Apr 01, 1995

Unsafe premises; Injuries; Occupiers Liability Act #235

Apr 01, 1995

Unsafe premises; Injuries; Occupiers Liability Act #235

By Gerry Neely
B.A., LL.B.

Before the enactment of the Occupiers Liability Act, at common law a landlord renting unfurnished premises owed no duty to his tenant or to any other person entering on those premises. The Act changed the common law to make a landlord who leases unsafe premises liable for damages to person or property, if the landlord agreed to be responsible for maintenance and repair. This liability also applies if the leased premises are covered by the Residential Tenancy Act, which imposes an obligation upon the landlord to comply with health and safety standards.

This subject was discussed in more detail in 1987 in Column #109, but since people continue to fall and sue, examples of 1994 cases in which liability was found or denied may be of general interest to licensees, and of particular interest to those licensees who sell liability insurance.

A shopper entering Woolworths was injured when one of a double door through which she was entering, and which swung both ways, hit her when the door which had been held open swung back beyond the closing position. The hinges were strongly sprung and the dampener intended to control the action of the springs was missing. The tenant was liable, but not the owner because of the tenant's obligation to repair the interior of the building occupied by the customer.

A customer who entered a convenience store fell on a wet spot and the clerk who came to assist her apologized by saying that a previous customer had spilled a drink, but because the staff had been busy they had been unable to clean it up. Not good enough - they were aware of the risk and the woman was entitled to damages.

A woman dancing in a cabaret who slipped on a wet spot on the crowded dance floor could not recover damages against the owner. There was ample evidence that the owner had exercised reasonable care to prevent damage from unusual dangers by putting in place a system to safeguard against drinks being allowed on the floor. The owner's policy of no drinks on the floor was well advertised, patrons carrying drinks were approached by employees and advised that it was not permitted, and the doorman was required to clean up any spills reported on the floor.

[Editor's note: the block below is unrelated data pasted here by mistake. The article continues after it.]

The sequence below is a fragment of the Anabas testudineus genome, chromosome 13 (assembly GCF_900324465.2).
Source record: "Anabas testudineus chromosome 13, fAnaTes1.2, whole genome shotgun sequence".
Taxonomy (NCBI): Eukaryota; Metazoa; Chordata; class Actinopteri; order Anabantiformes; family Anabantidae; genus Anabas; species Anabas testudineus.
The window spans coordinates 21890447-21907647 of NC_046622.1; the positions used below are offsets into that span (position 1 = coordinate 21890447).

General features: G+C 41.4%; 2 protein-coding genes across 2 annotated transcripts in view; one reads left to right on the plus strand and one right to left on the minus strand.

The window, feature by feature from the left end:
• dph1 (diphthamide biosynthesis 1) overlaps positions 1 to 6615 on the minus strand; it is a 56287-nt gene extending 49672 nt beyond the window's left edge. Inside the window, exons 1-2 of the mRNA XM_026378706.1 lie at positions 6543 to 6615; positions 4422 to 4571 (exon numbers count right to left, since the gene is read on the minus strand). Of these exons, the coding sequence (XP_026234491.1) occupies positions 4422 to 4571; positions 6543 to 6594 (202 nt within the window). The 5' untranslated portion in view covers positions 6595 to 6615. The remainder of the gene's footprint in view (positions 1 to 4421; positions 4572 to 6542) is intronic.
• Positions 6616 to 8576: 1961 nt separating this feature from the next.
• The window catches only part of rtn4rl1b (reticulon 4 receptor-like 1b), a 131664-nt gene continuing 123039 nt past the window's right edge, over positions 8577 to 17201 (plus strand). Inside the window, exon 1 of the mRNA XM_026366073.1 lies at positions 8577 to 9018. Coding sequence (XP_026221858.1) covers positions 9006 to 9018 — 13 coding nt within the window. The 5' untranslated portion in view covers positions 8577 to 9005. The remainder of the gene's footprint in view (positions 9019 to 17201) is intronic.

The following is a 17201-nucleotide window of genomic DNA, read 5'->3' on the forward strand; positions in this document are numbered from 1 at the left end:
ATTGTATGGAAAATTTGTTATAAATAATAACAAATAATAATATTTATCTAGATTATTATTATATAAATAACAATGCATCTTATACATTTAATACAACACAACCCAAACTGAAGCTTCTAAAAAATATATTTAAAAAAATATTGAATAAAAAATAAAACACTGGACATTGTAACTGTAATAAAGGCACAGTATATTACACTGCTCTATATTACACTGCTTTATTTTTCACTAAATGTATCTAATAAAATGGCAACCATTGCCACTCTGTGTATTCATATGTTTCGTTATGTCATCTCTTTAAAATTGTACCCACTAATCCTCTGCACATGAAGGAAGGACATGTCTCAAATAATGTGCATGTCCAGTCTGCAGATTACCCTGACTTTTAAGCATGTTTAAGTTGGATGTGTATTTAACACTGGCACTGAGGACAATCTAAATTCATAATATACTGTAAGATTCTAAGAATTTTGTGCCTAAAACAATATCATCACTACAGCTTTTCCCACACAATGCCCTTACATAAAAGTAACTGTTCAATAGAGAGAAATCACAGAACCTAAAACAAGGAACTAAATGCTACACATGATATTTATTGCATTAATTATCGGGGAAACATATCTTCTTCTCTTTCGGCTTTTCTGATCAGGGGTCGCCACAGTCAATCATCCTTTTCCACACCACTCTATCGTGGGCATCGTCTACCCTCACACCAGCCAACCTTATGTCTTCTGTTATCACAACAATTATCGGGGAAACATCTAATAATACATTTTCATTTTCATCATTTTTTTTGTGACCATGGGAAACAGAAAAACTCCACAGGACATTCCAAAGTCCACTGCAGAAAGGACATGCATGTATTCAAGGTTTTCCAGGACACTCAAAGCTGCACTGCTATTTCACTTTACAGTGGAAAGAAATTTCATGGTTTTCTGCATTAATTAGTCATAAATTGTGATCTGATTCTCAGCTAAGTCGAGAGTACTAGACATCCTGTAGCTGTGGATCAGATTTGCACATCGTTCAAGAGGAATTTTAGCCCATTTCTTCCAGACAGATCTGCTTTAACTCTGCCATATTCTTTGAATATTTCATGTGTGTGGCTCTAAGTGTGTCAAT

The owner of a restaurant in wintry Prince George employed a contractor to daily inspect and sand the restaurant parking lot. The restaurant owner made a point of making sure that this work was done. A woman who fractured her leg after falling on the ice on the lot sued unsuccessfully for damages. She lost because of these steps taken to protect the patrons of the restaurant, over 2,000 of whom had crossed the parking lot within the two weeks preceding the fall without accident.

A woman fell after slipping in a puddle of water in the vegetable section of a grocery store. The system in place required regular sweeping and wet mopping daily. On the day of the fall the sweeping log introduced as evidence, showed that the area had been swept and wet mopped six times during the day, the latest being approximately 35 to 45 minutes before the accident took place. This system was evidence of reasonable care by the store sufficient to defeat the claim for damages.

An occupier may be liable in damages even if an accident occurs off the occupier's property, if the occupier is taking care of that property. That happened when a customer moving from one store to another on the owner's property crossed a grassy area owned by the municipality. The property owner maintained this area by cutting the grass and keeping it clean. This made it liable when the customer stepped into a hidden post hole and injured herself.

A woman slipped and fell on a newly-painted sidewalk that was wet from the rain. The paint was an alkyd base paint in which no sand had been added to roughen the surface. Expert evidence indicated that abrasives of this kind were used in the painting industry to counteract the slickness of the painted surface, evidence which was sufficient to impose liability upon the owner for injuries suffered by the woman.

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